The Double Standard

Elections are hardly fought on real issues. The best person always doesn’t get elected. But, the elected person is one who the people, as a whole, ‘deserve’ to lead them. The last US election was the best example of how people in even a developed country can be swayed by racial emotion. A ‘great wall’ – at a time when nations are opening up borders to the world – has fancied the minds of American public. In the current Uttar Pradesh election, the person of the stature of a Prime Minister made an issue out of electric supply during Eid versus in Diwali.

Meghalaya will be no different, in 2018 assembly elections. With parties brainstorming as to what to be made election issues next year, the controversy over proposed uranium mining has once again cropped up as a major issue in the state. The issue was dormant for years after the Uranium Corporation of India Ltd (UCIL) almost abandoned its plan to mine uranium in Meghalaya. UCIL had earlier identified uranium-rich areas in West Khasi Hills region and conducted exploratory drilling, which had led to massive protest. But a road project sanctioned by the Central government with an ‘objective’ to facilitate uranium mining has stirred the hornet’s nest once again. While a few groups belonging to the area wanted the road, others who thrive on promoting regional sentiment have opposed it. The latter had such huge support base that even political parties have joined the bandwagon.

At the centre of an irony is a senior politician, who made a volte face on the issue. Hispreaching Son Shylla, a newly-elected member of the Khasi Hills Autonomous District Council (KHADC), was the chief executive member of the Council in 2006 when the UCIL got clearance from KHADC to mine uranium. Shylla is now opposing uranium mining, tooth and nail! Shylla’s double standard has even caused embarrassment to his United Democratic Party (UDP). All regional parties including UDP are opposing uranium mining while the Congress and BJP kept a safe distance from the issue. Catering to the regional sentiment, the KHADC agreed to fund construction of the ‘uranium road’, in single lane, from a Central grant issued to the ADCs of the North-east. But the locals are pained that they are losing out on a double-lane road to be funded by the Centre. The local MLA Diosstarness Jyndiang has lent his support to a movement for the double-lane road with a condition that he does not support uranium mining. It remains to be seen how far the issue of road and uranium mining dominate the next year’s assembly election.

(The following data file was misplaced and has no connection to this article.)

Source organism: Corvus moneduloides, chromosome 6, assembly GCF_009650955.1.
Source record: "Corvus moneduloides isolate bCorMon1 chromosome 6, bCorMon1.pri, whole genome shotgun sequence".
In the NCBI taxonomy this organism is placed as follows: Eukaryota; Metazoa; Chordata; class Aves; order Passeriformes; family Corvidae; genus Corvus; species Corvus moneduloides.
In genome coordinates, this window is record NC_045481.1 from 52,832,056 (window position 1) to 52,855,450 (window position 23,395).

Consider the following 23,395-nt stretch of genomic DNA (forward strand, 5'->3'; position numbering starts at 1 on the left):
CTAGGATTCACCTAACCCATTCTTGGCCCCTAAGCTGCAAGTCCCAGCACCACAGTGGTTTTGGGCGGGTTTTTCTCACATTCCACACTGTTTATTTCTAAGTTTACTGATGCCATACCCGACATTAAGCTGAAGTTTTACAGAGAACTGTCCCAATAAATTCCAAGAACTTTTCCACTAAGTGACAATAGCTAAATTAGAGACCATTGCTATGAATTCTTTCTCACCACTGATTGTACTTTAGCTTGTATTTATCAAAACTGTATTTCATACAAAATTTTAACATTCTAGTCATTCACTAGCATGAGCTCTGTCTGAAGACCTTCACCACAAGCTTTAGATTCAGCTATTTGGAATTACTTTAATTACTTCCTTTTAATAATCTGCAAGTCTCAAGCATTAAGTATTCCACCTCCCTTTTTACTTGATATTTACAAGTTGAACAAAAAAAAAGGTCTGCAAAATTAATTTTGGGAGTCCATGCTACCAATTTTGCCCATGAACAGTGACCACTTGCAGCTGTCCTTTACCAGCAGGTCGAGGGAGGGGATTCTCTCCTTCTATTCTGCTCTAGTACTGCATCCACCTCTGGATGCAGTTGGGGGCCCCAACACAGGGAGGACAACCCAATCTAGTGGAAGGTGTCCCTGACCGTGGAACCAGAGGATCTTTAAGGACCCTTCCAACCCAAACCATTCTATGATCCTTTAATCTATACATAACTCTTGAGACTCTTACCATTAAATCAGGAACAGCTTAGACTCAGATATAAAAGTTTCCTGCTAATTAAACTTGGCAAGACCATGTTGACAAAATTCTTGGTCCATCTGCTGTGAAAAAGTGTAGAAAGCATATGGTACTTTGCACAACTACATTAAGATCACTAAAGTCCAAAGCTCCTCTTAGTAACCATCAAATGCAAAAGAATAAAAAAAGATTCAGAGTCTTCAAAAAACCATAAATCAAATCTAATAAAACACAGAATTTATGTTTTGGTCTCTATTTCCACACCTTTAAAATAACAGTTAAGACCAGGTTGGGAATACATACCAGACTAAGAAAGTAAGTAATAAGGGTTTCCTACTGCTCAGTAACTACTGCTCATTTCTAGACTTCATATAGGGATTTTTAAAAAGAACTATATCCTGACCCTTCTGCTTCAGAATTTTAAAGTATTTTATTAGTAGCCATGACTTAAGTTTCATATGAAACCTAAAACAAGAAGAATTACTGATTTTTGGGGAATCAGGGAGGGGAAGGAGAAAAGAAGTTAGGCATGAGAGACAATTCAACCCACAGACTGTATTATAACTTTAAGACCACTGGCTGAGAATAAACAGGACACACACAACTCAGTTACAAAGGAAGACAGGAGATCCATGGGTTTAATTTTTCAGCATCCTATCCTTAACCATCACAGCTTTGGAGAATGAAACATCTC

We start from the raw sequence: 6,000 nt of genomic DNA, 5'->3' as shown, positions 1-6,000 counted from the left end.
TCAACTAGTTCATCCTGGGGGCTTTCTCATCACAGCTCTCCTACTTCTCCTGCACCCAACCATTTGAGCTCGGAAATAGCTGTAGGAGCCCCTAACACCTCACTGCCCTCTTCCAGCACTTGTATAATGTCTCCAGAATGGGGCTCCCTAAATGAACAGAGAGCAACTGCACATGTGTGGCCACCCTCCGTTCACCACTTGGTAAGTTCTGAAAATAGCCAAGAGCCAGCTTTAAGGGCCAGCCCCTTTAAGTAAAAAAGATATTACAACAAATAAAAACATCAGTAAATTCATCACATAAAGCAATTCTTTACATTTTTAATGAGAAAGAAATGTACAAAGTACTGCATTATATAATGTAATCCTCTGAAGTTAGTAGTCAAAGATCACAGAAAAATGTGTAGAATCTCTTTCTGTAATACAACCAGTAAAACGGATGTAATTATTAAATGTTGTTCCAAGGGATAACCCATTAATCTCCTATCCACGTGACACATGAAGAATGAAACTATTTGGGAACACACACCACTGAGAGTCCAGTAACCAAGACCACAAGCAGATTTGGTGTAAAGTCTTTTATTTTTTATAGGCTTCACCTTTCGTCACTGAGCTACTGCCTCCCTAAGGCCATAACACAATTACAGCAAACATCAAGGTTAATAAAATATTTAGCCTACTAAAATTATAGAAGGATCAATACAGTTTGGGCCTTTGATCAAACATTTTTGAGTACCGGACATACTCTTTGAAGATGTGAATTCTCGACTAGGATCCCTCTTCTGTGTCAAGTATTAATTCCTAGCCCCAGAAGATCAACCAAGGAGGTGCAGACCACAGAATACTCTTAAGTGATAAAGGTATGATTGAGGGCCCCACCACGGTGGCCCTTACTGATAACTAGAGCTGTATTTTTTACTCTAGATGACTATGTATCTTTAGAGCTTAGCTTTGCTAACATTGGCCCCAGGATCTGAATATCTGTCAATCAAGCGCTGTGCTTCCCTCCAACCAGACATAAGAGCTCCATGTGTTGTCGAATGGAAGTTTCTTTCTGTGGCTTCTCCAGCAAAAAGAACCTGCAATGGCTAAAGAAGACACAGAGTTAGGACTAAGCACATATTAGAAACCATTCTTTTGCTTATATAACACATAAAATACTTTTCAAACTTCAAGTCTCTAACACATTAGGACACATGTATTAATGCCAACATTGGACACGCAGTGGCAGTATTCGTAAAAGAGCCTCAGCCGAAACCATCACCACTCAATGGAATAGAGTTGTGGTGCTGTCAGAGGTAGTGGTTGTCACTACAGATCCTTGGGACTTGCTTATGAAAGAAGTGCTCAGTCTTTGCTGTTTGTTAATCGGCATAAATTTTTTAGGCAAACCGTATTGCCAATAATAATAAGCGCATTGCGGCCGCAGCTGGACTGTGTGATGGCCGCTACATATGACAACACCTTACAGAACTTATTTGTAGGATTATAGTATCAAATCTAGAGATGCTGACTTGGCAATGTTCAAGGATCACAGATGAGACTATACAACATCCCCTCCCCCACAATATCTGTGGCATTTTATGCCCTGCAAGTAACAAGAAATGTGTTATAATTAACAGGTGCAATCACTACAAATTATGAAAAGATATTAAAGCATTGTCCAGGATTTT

(Published as editorial in The Meghalaya Guardian on February 22, 2017)

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Unclaimed Bodies

Till a few decades back, even a beggar or a mentally deranged person would have got, at least, some dignity after death. Locality people would have initiative to take care of the burial or cremation. The man or woman might have been ignored by the society for the whole life, but not after death. Now they are taken to the hospital, and to the dumping yard, after death. The municipality takes care of the burial (or dumping).

Of late there are several reports of bodies lying unclaimed in the Shillong Civil Hospital. While some of them are unidentified bodies, some of the deceased’s families hail from Shillong itself. They bring the person to the hospital, leave him there and never bother to come back. This prompts the hospitals to frequently issue notices requesting the relatives to collect the bodies, otherwise they would be given to the Shillong Municipal Board for ‘disposal’. Such a moral degradation in the society! Even the most useless person deserves some care from the family after the death.

While there is no way to correct the society at once, the government can do a lot in this regard. If a person has no family, he must have the government by his side. The government is feeding even the hardened criminals in jails. That’s why government is for – to ensure right to equality. This issue could be trivial for the local government – not at all lucrative to garner votes – to deal with. But, the government must understand the pain every sensible person goes through when he comes across instances of ailing people being left to die in hospitals by their own relatives. The more painful is the equally insensitive treatment of the body by the municipality. The municipality should not be blamed for it. Unless it is armed with proper government orders and wherewithal, the municipality cannot arrange for formal burial or cremation system. With gradual decline in social values, more and more people are likely to have undignified deaths, followed by dumping of their bodies. Should the government wait till such a time or get its act together so save the future embarrassment.

(Published as editorial in The Meghalaya Guardian on February 18, 2017)

Tamil Disgrace

For an advanced state like Tamil Nadu, the new chief minister Edappadi K Palaniswami is a poor choice. Palaniswami is a long-time loyalist and hence will be shadow of VK Sasikala, who has been convicted in corruption cases and put behind bars. Obviously, the chief minister of a state of nearly 8 crore people will be now be remote controlled from the high profile cell of Bengaluru jail! Does the state proud of speaking world’s one of the longest-surviving classical languages deserve to be headed by a puppet of a ‘criminal’! Such a fall from the days of J Jayalalithaa! Notwithstanding the fact that ‘Amma’ too would have been behind bars once again had she been alive, she was undoubtedly the tallest from the South for decades.